In his conclusion, Bishop Tobin admitted that he does not have all the answers to the questions that have been raised, but expressed hope that the Holy Spirit guides the discernment of the Pope, bishops and theologians “who are a whole lot smarter and holier than I am” and who are wrestling with these issues before the synod.

Whatever changes are made, Bishop Tobin said he hopes they are at a universal rather than a diocesan level, for the sake of consistency within the Church.

But changes must be made, he emphasized.

“For the spiritual well-being of the divorced and remarried members of our Catholic Family, for the salvation of their souls, we’ve got to do something!”





12 comments

  1. Lea Leger Reply

    I dont agree that divorced or remarried can receive holy eucharist, if that so, more and more catholic divorce and remarried. A lot of Catholics doesnt agree with that.

    1. Caitlyn Reply

      Be merciful as the Lord has been merciful to you and me.

      1. emily ward Reply

        amen Caitlyn!

  2. Vera Reply

    I have been abandoned in my marriage since 2004, yet I do not agree that this should be encouraged for adultery Is not a pastoral decision. I will rather not eat at all than for me to eat and drink unworthily. It’s better that I am in formed than to live in ignorance, for we all have to work out our salvation with a lot of sacrifice not at our convenience.

  3. Irena Reply

    I appreciate your Rticle thank you

  4. Lee Reply

    My friend divorced because his wife was unfaithful. He was punished by being excomunicated from church. Now he is muslim with four wives. The church is only part of the problem. Had he remain catholic this might not of happen. Teach forgiveness as Jesus would do.

  5. Delphine Reply

    If the (Catholic) Church is God’s image: merciful, tender, compassionate, slow to anger, then the (Catholic) Church has to represent this image & accept the divorced & remarried who are still children of God! Let the Spirit of the Most High God be our guide on this poignant issue!

    1. Emma Reply

      Well written

  6. Danny Serrano Reply

    The approach not the teachings of the church maybe made on a case to case basis. But I think annulment of marriage and divorced marriages would soon looses its distinction. In annulment there was actually no marriage at the very beginning of the celebration of marriage, while in divorce the marriage celebration was valid, but for lack of commitment to love each other the spouses agreed to separate or one choose to separate abandoning the other spouse. If matrimony was made for men, not men made for matrimony, what kind of definition would substitute it? Changing definition is doctrinal. I think we have to go back to Christ basic teaching on marriage, rather than conform to the marital problems of the world based on personal, cultural or other religious massive practice of convenient polygamy or polyandry. The church can still survive without them. I think the doctrinal approach here for the church is only to the innocent spouse to accommodate, not to the guilty spouse to be re- married again in the church. The church will surely survive and sanctity preserve without these guilty spouse who married for convenience and personal pleasures. Marriage as commitment entails sacrifices, without it marriage easily explodes$ and even family sanctity would loose all its value. That is dangerous we would surely reduce ourselves into beasts in the end. Pleasure and convenience becomes the only basis of commitment, not sacrifices that makes holiness.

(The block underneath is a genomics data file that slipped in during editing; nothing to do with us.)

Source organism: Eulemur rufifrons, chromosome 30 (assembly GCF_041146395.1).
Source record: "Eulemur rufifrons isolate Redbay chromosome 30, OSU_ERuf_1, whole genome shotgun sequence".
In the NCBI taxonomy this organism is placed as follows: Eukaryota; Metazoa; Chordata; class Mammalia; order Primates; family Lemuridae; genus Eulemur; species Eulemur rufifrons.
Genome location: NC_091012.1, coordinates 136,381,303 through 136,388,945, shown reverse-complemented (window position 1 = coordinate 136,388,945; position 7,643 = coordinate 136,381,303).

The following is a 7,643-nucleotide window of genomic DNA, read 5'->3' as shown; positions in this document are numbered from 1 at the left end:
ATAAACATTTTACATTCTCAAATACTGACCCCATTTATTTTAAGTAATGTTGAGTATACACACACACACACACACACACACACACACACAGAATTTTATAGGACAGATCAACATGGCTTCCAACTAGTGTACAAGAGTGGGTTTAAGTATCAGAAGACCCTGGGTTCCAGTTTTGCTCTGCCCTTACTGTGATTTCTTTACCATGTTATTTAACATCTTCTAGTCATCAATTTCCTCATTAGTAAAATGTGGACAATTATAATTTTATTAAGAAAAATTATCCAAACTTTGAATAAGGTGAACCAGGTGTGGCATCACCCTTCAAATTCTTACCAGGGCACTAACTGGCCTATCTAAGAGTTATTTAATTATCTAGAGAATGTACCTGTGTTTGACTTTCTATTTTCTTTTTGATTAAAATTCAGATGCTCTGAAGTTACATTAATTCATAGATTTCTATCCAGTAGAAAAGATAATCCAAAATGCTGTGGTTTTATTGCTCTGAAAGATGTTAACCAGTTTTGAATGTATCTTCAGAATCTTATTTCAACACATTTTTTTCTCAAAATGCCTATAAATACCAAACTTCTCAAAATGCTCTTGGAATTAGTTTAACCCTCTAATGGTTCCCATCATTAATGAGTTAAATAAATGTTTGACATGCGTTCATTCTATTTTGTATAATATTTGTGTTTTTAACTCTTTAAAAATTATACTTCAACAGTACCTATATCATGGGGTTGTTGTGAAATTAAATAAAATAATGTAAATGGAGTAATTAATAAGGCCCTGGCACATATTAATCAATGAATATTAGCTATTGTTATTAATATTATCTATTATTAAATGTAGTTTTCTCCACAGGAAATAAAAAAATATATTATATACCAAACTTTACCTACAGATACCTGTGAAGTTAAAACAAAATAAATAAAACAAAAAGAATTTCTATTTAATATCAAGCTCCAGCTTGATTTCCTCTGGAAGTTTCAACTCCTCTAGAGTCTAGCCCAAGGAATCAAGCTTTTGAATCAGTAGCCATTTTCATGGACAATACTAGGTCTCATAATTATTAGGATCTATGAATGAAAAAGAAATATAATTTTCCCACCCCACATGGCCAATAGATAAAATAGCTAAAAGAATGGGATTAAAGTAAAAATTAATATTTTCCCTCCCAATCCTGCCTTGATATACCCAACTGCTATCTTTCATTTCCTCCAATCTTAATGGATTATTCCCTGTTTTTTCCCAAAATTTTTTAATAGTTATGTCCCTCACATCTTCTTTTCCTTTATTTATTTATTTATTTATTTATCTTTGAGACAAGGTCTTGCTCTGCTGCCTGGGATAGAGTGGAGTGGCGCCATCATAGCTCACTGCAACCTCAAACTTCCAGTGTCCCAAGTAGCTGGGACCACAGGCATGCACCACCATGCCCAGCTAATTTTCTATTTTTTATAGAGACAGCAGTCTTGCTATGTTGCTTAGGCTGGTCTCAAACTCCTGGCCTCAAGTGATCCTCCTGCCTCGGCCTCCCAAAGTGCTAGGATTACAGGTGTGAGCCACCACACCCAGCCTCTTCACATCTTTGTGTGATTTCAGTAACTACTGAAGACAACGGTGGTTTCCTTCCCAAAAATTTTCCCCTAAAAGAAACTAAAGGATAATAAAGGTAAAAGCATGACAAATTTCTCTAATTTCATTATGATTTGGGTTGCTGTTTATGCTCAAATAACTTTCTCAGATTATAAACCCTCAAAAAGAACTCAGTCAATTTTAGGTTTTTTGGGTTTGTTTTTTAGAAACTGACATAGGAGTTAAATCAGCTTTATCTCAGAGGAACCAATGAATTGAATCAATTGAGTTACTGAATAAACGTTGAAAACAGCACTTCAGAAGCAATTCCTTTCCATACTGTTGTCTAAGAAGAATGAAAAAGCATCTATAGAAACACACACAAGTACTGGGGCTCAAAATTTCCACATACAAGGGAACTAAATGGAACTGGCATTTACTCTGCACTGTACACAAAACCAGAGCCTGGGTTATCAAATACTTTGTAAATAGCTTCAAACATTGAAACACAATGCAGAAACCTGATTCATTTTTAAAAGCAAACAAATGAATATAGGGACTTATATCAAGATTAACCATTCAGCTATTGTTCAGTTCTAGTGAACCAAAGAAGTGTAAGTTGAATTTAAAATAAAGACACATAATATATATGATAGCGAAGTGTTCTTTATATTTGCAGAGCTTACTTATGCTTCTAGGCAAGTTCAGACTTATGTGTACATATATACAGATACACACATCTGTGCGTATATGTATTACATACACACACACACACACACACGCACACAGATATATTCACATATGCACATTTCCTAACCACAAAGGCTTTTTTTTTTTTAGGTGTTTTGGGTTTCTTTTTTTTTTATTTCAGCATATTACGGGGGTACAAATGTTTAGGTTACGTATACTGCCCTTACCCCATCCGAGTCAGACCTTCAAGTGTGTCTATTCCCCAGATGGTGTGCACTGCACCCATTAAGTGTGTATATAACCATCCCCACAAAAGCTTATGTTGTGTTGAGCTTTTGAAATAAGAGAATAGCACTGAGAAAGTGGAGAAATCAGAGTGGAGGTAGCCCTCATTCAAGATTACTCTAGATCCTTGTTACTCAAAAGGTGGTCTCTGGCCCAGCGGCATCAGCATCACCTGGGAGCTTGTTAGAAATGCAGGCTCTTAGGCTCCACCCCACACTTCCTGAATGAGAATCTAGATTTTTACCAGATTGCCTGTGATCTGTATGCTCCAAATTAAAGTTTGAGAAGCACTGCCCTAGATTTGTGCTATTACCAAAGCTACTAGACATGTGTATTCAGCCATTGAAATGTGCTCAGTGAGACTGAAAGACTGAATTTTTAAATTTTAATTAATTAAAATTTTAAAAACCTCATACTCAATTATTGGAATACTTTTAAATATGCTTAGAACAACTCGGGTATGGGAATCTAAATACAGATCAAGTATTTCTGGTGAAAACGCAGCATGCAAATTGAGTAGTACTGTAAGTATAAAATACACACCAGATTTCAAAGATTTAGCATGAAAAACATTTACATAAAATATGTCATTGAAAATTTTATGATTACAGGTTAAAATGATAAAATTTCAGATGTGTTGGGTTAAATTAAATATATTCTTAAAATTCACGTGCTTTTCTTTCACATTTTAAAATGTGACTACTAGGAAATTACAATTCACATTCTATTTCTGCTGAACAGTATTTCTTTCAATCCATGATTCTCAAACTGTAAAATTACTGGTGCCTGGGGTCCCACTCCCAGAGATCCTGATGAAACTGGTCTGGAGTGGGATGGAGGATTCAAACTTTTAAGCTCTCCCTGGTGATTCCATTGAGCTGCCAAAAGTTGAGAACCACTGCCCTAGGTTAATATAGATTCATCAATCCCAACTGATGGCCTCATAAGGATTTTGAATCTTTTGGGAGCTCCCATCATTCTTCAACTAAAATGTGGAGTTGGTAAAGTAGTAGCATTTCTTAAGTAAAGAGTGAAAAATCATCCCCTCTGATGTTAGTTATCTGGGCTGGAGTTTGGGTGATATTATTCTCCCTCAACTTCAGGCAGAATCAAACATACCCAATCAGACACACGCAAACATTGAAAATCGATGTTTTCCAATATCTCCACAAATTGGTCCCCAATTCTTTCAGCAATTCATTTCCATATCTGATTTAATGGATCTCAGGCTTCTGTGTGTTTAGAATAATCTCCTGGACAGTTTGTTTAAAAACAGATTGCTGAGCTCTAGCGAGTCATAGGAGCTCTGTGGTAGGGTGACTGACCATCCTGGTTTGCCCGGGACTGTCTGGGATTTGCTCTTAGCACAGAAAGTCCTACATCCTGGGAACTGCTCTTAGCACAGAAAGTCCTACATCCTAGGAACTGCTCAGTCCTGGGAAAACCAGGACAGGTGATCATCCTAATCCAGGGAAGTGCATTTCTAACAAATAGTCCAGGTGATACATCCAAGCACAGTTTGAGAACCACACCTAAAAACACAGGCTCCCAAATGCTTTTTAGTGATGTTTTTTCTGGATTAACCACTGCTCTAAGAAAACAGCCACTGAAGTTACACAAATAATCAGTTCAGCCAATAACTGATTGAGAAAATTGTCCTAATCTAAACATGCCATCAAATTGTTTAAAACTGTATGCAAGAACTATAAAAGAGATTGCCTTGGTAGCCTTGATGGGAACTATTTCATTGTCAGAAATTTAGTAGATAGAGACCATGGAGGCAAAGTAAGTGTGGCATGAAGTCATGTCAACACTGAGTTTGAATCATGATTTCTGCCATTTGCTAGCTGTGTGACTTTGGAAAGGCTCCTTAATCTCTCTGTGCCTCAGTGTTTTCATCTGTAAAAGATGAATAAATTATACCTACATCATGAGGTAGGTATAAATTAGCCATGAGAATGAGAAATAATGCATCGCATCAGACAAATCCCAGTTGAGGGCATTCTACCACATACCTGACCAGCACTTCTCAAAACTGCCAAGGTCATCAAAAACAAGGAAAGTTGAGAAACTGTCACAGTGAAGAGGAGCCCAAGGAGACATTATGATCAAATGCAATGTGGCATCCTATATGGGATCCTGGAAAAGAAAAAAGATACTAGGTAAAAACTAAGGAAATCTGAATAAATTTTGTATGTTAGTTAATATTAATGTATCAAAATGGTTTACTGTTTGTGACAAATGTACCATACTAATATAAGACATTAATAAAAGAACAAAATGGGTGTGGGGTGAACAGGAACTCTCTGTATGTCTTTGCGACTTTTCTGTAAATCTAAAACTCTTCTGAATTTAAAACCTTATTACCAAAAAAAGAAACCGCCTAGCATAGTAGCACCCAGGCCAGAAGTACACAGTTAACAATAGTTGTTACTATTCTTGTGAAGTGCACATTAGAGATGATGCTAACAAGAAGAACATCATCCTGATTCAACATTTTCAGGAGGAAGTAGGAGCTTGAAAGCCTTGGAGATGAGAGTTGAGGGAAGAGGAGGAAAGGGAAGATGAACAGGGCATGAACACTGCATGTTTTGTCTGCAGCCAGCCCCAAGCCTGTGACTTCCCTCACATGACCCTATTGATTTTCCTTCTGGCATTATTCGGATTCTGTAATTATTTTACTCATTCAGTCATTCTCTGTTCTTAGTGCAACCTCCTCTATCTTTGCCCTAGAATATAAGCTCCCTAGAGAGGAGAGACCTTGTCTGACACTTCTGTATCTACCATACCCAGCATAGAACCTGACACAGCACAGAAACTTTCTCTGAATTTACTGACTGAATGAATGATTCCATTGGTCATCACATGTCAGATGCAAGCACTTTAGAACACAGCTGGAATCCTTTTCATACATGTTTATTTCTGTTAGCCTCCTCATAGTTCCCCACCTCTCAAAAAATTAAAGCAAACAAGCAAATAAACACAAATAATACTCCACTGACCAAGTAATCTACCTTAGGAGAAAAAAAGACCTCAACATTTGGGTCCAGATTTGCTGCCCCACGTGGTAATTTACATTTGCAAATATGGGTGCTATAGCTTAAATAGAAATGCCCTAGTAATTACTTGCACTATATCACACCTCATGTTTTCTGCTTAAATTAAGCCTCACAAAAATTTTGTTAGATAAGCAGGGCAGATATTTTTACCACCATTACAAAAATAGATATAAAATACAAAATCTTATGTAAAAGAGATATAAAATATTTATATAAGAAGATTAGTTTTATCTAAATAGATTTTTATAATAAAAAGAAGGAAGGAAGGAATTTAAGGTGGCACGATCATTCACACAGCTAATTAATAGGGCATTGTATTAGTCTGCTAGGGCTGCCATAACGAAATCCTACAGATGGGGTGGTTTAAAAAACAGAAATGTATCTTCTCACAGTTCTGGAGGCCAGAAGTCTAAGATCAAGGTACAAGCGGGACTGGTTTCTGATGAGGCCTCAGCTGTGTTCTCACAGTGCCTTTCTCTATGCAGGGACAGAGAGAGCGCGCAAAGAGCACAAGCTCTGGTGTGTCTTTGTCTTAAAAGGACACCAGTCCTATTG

1. emily ward Reply

      Well said , Delphine, this also brings up another question, if married protestants can become catholic priests, because it happened before they took the vows, are divorced protestants given the same consideration, if it happened before they became catholics?

  7. Calogero Rosa Reply

    The Catholic Church IS the Pillar and Bulwark of Truth and that’s biblical! We believe and profess what the bible says through His Church which is guided by the Holy Ghost! The Church doesn’t try and change it to fit into our belief system that popped up 1500 yrs after the fact!
    St. Luke 10:16 tells us, He that heareth you, heareth me; and he that despiseth you, despiseth me; and he that despiseth me, despiseth him that sent me.
    Seek the truth of what the Catholic Church really teaches! Make sure what is being taught to you from a priest, religious or the pope is actually what the Catholic Church teaches!!!
    Archbishop Fulton Sheen said, “When somebody says, “I’m Catholic BUT” It means their really not Catholic!

  8. ina allen Reply

    Jesus, said to the woman caught in adultery after He asked, has anyone condemned you, He said go sin no more, if someone is on a second relationship, then that has to end, if it is to go sin no more